Simonetti - Pignatelli - Morante Tenebrae

Simonetti - Pignatelli - Morante Tenebrae
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Goblin have dabbled a lot in their decades-long career. From psych-twisting prog-rock albums to synth-coated horror scores to even new wave pop records, they've covered some serious stylistic ground since forming in '72. But few of the Italian group's genre experiments proved as triumphant as 1982's Tenebrae — a soundtrack that tackled disco head on and brought it to new Goblinistic heights.
 
Highlighting this now is Waxwork Records, which has expanded the original Cinevox album to release Tenebrae's "definitive" version in all its dancefloor-appropriate glory. Of course, though, the soundtrack isn't actually a Goblin album at all.
 
Following previous collaborations with director Dario Argento on his 1977 film Suspiria and, to some degree, with 1978's Dawn of the Dead, Goblin had already experienced their first breakup when the filmmaker began plotting Tenebrae. But with Argento being Argento, he somehow convinced three of the band's key former members — Claudio Simonetti, Fabio Pignatelli and Massimo Morante — to reunite and soundtrack his return to the giallo, with the musicians instead working under the name Simonetti - Pignatelli - Morante.
 
As a trio, this group produced one of the most cohesive and memorable works in the Goblin universe, thanks in large part to the perfect blend of classic Goblin tropes with those of a more future-looking nature. While Simonetti - Pignatelli - Morante still utilized old prog-leaning rock moves ("Lesbo") and creepy-as-hell horror tactics ("Slow Circus"), they also embraced electronic-oriented dance music and disco, offering up a new sonic blueprint that broke away from the group's previous work.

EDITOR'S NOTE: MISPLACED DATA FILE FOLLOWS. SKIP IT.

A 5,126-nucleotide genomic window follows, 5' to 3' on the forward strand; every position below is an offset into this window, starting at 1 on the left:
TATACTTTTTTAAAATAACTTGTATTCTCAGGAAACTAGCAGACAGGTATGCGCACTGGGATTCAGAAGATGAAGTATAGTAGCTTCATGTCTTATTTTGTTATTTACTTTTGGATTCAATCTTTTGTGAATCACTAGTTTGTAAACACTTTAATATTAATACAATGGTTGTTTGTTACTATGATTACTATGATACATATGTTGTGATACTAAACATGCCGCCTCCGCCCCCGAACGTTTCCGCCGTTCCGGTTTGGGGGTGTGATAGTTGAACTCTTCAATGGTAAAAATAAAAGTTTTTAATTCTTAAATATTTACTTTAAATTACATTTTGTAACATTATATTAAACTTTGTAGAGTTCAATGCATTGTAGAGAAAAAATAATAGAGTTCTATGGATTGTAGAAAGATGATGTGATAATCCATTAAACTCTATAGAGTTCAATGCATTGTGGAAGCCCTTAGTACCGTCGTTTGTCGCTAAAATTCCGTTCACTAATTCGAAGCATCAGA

In fact, Tenebrae is probably the most recognizable Goblin effort, due to its heavily sampled title track, made most famous by Justice's liberal sampling on "Phantom" and "Phantom Pt. II." "Tenebrae" is, after all, a true earworm of a track, with Simonetti's nonsensical vocoder melody driving its way into your subconscious, whether you want it to or not. It's also perhaps the only song to now strike up a sing-along at Goblin concert.
 
But while Tenebrae was originally presented as a tight eight-song package, Waxwork has now ballooned the album into a sprawling 19-track two-LP edition. For the most part, these bonus tracks come as alternate takes, with these sounding very similar yet slightly different than those of the original album. There is also a pair of decent — though not essential — remixes thrown in for "Tenebrae" and "Flashing," as well as a brief sound effects track and some suites. If you're expecting any big surprises, though, you won't find any, but the extras do help paint a fuller picture.

Packaging-wise, though, Waxwork has truly outdone itself this time, with the double-vinyl set featuring a die-cut old-style gatefold jacket boasting some deadly appropriate art from Nikita Kaun, both inside and out. In fact, the front outer cover features an actual cut-out, with that then revealing the inner sleeve featuring a classic Tenebrae still of star Daria Nicolodi. Throw in one disc on "Blood Red" vinyl and another on "Straight Razor Silver" vinyl, and it's an impressive — and hefty — piece of work, to say the least.
 
As a whole, it all amplifies what Goblin fans already know — Simonetti - Pignatelli - Morante's Tenebrae is one stunning piece of work, both in its original form and as a beefed-up modern-day reissue.

[Ed. Note: A previous version of this review was published without mention of the actual packaging, which has now been added upon receipt of the physical album.] (Waxwork Records)